The best design podcast around is Roman Mars’ 99% Invisible. On it he covers design questions large and small, from his fascination with rebar to the history of slot machines to the great Los Angeles Red Car conspiracy. Here at The Eye, we cross-post his new episodes and host excerpts from the 99% Invisible blog, which offers complementary visuals for each episode.
This week's edition—a look at the architectural history of Pizza Huts—can be played below. Or keep reading to learn more.
It started with some Pittsburgh humor.
Pittsburgh-based comedian Tom Muisal does a bit about a GPS unit that can give directions in “Pittsburghese.” Because in Pittsburgh, no one calls it “Interstate 376.” It’s “The Parkway.” It’s not “The Liberty Tunnel.” It’s “The Liberty Tubes.”
And directions are often given by way of what used to be there.
One day Tom was trying this routine out on his friend, Mike Neilson. Mike is not from Pittsburgh—he grew up on the other side of the state. When he moved to the Steel City, he had a hard time figuring out how to get around. Because Pittsburghers are always telling him to turn left at something that isn’t there anymore.
And then, as Mike was listening to Tom’s Pittsburgher GPS routine, he noticed that in in one iteration of the joke he said, “turn left at the place that used to be a Pizza Hut.”
This resonated with Mike. He realized that, because the architecture of a Pizza Hut is so distinctive, he could easily identify any building that used to be a Pizza Hut. The former Pizza Hut was thus a beacon of light shining through a thick fog of impossible directions. Here, in his friend’s comedy routine, was the one Pittsburghese direction he could give that anyone, regardless of where they’re from, could comprehend:
Turn left at the place that used to be a Pizza Hut.
For the unacquainted, this is the archetype of the dine-in Pizza Hut:
There are two identifying features that make Pizza Huts look distinctive. First there’s the shape—it’s like the whole thing is built out of trapezoids. Second, there is a roof hump that shoots straight up over the trapezoidal awnings.
Not every Pizza Hut looks like this. Franchise owners have a lot of freedom, so not every Pizza Hut has the “lid” roof, and the trapezoid features in some might be more striking than in others. Yet there’s still enough commonality among Pizza Huts that once you’ve seen one, you can easily identify any other.
And, you can easily identify any building that used to be a Pizza Hut.
The aforementioned Mike Neilson has been building a global atlas of buildings that used to be a Pizza Hut. He calls them UTBAPHs, the abbreviation for “Used to Be a Pizza Hut.”
For the Des Moines Police Traffic Unit in Des Moines, Iowa, Neilson writes:
“We all love the idea of the police chief telling all of the cops week after week that if they don’t get their shit together and get traffic violations under control, they will have to work at a Pizza Hut, then the mayor coming in and breaking the news that they would, indeed, all be working in a Pizza Hut. Evidence room in the cooler. Interrogations happening in the booths. Secretaries playing table-top Pac-Man instead of solitaire. That is how I picture this one, and I love it.”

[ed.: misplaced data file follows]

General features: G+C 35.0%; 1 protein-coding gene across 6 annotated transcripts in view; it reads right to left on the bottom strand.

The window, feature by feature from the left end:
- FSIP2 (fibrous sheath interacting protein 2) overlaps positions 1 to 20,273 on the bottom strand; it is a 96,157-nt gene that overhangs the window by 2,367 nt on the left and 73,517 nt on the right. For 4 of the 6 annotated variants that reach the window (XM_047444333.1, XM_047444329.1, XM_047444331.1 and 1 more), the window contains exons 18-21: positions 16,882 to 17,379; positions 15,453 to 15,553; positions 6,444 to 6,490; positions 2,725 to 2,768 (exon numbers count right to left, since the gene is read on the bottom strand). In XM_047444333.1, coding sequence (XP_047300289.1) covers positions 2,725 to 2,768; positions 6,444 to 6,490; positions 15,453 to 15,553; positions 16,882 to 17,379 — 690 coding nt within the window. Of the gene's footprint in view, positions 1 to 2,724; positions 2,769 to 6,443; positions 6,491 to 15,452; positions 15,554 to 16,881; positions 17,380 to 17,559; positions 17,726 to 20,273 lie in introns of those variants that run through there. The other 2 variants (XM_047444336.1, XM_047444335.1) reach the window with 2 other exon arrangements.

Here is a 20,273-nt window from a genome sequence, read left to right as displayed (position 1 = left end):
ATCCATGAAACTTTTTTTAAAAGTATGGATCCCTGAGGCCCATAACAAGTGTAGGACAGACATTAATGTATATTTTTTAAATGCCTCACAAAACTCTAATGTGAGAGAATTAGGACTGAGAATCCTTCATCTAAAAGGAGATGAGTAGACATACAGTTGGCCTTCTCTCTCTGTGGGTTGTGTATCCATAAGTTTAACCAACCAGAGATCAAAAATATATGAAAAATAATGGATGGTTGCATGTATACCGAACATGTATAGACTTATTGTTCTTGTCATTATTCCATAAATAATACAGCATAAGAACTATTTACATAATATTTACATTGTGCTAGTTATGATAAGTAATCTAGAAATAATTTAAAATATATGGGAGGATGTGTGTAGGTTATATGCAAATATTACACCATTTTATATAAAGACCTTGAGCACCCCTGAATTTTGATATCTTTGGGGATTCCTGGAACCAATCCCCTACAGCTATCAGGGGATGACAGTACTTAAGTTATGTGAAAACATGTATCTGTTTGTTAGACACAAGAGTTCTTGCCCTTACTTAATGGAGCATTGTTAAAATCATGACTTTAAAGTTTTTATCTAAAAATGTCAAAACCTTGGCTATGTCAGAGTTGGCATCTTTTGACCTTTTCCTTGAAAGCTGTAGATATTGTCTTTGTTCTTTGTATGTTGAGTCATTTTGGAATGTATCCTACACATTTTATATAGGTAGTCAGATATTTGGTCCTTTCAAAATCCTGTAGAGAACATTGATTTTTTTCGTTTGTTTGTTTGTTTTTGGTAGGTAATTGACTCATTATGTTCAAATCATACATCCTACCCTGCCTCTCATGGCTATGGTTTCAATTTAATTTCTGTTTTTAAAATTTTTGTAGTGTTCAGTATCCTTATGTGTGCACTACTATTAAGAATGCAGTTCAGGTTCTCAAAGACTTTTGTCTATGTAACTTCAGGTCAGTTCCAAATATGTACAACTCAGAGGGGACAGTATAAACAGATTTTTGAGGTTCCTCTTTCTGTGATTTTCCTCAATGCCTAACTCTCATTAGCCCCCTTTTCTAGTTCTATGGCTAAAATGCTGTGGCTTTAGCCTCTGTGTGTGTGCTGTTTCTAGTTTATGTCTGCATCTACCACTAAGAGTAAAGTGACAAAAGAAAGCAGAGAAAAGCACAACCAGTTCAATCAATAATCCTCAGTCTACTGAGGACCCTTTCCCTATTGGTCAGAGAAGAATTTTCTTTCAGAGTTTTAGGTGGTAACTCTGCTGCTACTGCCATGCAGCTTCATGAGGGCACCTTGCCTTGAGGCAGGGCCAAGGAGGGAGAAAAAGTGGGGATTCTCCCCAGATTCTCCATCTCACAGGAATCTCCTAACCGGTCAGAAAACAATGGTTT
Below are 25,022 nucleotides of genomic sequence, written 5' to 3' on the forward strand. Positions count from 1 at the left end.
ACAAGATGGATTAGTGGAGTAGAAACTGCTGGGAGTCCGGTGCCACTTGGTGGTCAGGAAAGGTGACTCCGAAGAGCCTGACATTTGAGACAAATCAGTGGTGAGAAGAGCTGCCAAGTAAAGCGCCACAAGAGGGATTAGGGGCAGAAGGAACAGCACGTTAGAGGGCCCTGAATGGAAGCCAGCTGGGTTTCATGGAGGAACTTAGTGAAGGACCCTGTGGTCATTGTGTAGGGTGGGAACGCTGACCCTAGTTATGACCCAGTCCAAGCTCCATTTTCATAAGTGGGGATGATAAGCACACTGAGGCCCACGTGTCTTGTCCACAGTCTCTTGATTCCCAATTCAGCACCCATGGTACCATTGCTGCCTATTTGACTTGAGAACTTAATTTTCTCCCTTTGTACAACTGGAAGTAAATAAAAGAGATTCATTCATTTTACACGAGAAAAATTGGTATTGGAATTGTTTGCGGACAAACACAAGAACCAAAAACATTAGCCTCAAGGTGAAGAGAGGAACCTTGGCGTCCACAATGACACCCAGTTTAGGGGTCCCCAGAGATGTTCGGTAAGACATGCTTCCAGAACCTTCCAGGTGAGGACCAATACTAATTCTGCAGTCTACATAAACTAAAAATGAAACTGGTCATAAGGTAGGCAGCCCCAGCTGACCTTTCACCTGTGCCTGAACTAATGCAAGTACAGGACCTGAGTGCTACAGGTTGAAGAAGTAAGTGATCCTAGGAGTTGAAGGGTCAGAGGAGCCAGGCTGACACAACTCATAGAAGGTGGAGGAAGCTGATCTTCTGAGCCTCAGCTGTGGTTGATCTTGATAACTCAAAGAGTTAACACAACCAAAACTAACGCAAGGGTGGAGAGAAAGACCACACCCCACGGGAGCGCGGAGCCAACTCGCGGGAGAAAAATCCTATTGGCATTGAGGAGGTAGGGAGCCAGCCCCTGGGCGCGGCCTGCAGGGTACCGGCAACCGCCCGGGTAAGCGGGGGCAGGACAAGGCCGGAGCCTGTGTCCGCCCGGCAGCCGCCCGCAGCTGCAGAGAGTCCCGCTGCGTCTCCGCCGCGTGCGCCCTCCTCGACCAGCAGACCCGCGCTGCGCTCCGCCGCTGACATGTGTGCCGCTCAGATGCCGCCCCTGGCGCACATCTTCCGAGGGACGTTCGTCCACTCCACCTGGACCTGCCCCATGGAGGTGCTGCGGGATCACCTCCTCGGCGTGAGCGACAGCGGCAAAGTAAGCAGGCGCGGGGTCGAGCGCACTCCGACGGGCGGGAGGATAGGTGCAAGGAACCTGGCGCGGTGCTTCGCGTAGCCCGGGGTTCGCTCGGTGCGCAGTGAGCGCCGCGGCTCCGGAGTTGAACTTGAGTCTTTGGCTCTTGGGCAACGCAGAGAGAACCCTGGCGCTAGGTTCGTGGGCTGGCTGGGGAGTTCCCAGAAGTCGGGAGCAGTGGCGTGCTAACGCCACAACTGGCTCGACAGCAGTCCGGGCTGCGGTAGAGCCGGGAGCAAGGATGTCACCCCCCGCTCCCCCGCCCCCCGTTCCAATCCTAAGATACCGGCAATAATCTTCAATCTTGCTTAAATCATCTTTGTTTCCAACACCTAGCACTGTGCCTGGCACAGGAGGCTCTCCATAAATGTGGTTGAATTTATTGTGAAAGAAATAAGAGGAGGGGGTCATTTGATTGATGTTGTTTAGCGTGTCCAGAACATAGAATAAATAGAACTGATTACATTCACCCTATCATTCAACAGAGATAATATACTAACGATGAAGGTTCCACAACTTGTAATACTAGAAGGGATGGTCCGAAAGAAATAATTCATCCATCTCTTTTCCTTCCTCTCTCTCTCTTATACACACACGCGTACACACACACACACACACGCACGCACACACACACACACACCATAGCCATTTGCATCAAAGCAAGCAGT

Pizza Hut never meant for architecture to be the focus of their brand—at least at first.
The first Pizza Hut was opened 1958 in Wichita, Kan., by brothers Dan and Frank Carney. The story goes that after they bought their first building, they got a sign that only had room for eight letters. They figured the first five ought to be “Pizza.” Looking at the building, someone decided that one way to describe their building in three letters would be to call it a hut. So they called it Pizza Hut.
As you’ll notice, there’s nary a trapezoid anywhere.
Pizza Hut’s signature look was developed later. It was the work of architect Richard D. Burke, a friend and classmate of the Carney brothers. Burke wanted $32,000 to do the design. The Carneys gave a counter-offer of $100 per Pizza Hut to subsequently open. Burke accepted, and created a lot of the features that we can now recognize today as irrefutably Pizza Hut’s.
From there, Pizza Hut’s architecture and its corporate image became intertwined.
And so the Carneys and their franchisees began lining the American landscape with Hut after Hut after Hut. But in its ascendancy, Pizza Hut couldn’t, or simply wouldn’t imagine a time when the people would not come out in droves to enjoy a personal pan pizza or a zesty breadstick. But market trends shifted from the dine-in experience to delivery. Many Pizza Huts closed. And as their trapezoidal windows went dark, and their roof humps rose up over empty parking lots, it was as if the company had littered the world with monuments to its own decline.
Even though Pizza Hut is not knocking down closed restaurants, it's curbing the continued rise of UTBAPHs. In the late 1990s and early 2000s, Pizza Hut shifted toward a carry-out and delivery model. Today, about half of the Pizza Huts in the United States operate out of generic-looking structures.
When these new-style Pizza Huts go out of business, the UTBAPHs they leave behind are completely unrecognizable as such.
Many overseas Pizza Huts are following suit.
But if Pizza Hut phases out its signature buildings, it will be a huge mistake. Because Pizza Hut has achieved a level of greatness here. How many other structures have there ever been in history whose true essence can shine through whatever might come after it?
So let us stand in awe of the mighty Pizza Hut! Which—more than just about any other once-beloved establishment since crumbled beneath the sands of time—can reach into the future and proclaim: Just try and forget about me. Just try.
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